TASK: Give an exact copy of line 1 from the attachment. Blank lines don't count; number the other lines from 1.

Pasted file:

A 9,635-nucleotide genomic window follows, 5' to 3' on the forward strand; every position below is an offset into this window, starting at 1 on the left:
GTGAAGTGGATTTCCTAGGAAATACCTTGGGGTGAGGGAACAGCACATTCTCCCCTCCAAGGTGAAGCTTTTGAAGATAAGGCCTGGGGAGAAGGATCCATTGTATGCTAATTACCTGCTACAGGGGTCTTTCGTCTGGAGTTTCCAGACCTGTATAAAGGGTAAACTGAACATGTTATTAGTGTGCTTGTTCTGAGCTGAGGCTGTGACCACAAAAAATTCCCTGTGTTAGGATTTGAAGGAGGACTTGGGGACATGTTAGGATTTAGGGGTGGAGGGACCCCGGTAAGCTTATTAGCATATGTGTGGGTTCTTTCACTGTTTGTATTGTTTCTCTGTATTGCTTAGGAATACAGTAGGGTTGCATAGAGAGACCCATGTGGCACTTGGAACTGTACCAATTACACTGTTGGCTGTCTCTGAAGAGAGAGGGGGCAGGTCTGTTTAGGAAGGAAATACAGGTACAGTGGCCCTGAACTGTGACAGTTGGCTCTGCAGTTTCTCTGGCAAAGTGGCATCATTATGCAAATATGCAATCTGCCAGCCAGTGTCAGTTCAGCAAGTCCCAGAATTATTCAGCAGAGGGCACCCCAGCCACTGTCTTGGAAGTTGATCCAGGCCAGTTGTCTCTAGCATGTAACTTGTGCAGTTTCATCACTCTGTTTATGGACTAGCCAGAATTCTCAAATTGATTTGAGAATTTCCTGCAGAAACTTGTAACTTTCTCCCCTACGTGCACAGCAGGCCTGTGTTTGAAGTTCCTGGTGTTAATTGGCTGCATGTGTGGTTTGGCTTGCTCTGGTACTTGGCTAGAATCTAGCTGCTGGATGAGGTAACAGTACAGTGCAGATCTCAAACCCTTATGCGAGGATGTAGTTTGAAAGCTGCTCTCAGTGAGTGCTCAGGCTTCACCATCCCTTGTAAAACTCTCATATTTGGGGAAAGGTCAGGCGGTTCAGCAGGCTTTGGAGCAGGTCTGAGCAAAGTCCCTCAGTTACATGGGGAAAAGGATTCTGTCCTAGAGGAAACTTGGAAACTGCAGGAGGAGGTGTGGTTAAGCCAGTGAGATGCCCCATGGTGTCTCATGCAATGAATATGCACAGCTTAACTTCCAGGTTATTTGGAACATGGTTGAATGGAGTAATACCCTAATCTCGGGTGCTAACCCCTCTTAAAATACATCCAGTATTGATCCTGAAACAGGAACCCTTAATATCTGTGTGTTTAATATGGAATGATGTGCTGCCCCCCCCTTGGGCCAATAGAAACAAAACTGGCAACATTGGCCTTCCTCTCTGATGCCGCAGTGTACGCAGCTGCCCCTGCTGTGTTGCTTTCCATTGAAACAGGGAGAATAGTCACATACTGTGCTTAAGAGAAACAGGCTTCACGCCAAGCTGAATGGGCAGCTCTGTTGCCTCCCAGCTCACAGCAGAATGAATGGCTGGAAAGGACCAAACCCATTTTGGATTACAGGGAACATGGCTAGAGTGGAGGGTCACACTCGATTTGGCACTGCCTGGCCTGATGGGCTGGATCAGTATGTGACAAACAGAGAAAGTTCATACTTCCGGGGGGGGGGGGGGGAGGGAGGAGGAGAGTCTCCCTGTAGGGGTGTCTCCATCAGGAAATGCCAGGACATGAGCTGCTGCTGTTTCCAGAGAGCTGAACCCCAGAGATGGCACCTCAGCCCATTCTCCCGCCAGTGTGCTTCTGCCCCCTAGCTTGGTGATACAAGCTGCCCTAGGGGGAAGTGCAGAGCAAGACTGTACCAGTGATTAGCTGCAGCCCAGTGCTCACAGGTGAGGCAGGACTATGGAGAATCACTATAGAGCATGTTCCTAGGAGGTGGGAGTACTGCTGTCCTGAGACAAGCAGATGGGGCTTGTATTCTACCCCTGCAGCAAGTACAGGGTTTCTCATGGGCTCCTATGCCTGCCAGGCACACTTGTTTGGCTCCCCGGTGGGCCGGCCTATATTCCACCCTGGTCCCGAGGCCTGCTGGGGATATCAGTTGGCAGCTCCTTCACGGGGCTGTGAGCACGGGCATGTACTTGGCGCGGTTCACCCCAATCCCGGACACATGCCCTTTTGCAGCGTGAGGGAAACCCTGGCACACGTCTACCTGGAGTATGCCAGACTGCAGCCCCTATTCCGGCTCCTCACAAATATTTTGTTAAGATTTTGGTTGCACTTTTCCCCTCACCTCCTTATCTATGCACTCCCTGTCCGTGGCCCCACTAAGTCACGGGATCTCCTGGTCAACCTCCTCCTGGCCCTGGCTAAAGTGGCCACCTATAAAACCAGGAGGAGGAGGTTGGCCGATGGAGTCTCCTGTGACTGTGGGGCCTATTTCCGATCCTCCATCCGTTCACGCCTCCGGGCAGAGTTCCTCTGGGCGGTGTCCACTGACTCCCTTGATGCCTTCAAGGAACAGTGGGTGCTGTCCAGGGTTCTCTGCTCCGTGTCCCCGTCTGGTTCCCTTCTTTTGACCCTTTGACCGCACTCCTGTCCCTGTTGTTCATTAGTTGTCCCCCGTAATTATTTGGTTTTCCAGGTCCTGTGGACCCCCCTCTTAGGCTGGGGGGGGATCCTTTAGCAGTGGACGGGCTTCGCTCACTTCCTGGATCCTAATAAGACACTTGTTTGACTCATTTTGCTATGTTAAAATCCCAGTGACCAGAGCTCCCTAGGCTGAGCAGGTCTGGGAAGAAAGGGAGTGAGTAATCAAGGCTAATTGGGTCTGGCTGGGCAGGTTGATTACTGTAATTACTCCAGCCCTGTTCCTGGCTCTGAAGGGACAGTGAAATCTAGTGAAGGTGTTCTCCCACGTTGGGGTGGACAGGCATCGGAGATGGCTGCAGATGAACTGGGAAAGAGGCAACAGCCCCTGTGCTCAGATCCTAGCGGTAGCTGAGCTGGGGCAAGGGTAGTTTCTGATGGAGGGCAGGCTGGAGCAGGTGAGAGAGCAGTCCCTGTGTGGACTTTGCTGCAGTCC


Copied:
A 9,635-nucleotide genomic window follows, 5' to 3' on the forward strand; every position below is an offset into this window, starting at 1 on the left: